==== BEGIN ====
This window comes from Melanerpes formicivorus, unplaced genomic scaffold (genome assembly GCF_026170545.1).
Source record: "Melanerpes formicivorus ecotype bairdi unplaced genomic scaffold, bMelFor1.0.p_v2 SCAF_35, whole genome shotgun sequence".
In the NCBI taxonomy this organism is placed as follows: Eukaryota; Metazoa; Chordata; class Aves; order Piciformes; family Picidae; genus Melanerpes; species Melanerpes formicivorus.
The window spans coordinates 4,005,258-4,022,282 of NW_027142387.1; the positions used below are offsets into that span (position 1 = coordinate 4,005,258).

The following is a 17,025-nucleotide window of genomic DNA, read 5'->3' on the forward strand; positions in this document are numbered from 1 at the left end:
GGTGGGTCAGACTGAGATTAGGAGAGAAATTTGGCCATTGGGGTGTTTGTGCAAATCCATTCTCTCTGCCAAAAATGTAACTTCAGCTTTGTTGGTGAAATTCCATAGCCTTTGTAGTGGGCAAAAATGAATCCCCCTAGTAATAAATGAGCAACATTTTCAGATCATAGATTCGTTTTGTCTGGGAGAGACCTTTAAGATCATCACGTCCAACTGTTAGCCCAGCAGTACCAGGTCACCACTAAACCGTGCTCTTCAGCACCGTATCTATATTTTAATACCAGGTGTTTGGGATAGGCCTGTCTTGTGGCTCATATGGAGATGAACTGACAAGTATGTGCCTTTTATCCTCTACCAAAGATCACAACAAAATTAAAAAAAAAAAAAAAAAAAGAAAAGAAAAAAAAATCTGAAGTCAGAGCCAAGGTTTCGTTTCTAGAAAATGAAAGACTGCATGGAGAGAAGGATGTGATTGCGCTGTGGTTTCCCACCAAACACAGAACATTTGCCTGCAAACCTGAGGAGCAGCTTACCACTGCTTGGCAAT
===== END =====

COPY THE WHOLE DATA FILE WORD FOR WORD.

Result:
This window comes from Melanerpes formicivorus, unplaced genomic scaffold (genome assembly GCF_026170545.1).
Source record: "Melanerpes formicivorus ecotype bairdi unplaced genomic scaffold, bMelFor1.0.p_v2 SCAF_35, whole genome shotgun sequence".
In the NCBI taxonomy this organism is placed as follows: Eukaryota; Metazoa; Chordata; class Aves; order Piciformes; family Picidae; genus Melanerpes; species Melanerpes formicivorus.
The window spans coordinates 4,005,258-4,022,282 of NW_027142387.1; the positions used below are offsets into that span (position 1 = coordinate 4,005,258).

The following is a 17,025-nucleotide window of genomic DNA, read 5'->3' on the forward strand; positions in this document are numbered from 1 at the left end:
GGTGGGTCAGACTGAGATTAGGAGAGAAATTTGGCCATTGGGGTGTTTGTGCAAATCCATTCTCTCTGCCAAAAATGTAACTTCAGCTTTGTTGGTGAAATTCCATAGCCTTTGTAGTGGGCAAAAATGAATCCCCCTAGTAATAAATGAGCAACATTTTCAGATCATAGATTCGTTTTGTCTGGGAGAGACCTTTAAGATCATCACGTCCAACTGTTAGCCCAGCAGTACCAGGTCACCACTAAACCGTGCTCTTCAGCACCGTATCTATATTTTAATACCAGGTGTTTGGGATAGGCCTGTCTTGTGGCTCATATGGAGATGAACTGACAAGTATGTGCCTTTTATCCTCTACCAAAGATCACAACAAAATTAAAAAAAAAAAAAAAAAAAGAAAAGAAAAAAAAATCTGAAGTCAGAGCCAAGGTTTCGTTTCTAGAAAATGAAAGACTGCATGGAGAGAAGGATGTGATTGCGCTGTGGTTTCCCACCAAACACAGAACATTTGCCTGCAAACCTGAGGAGCAGCTTACCACTGCTTGGCAAT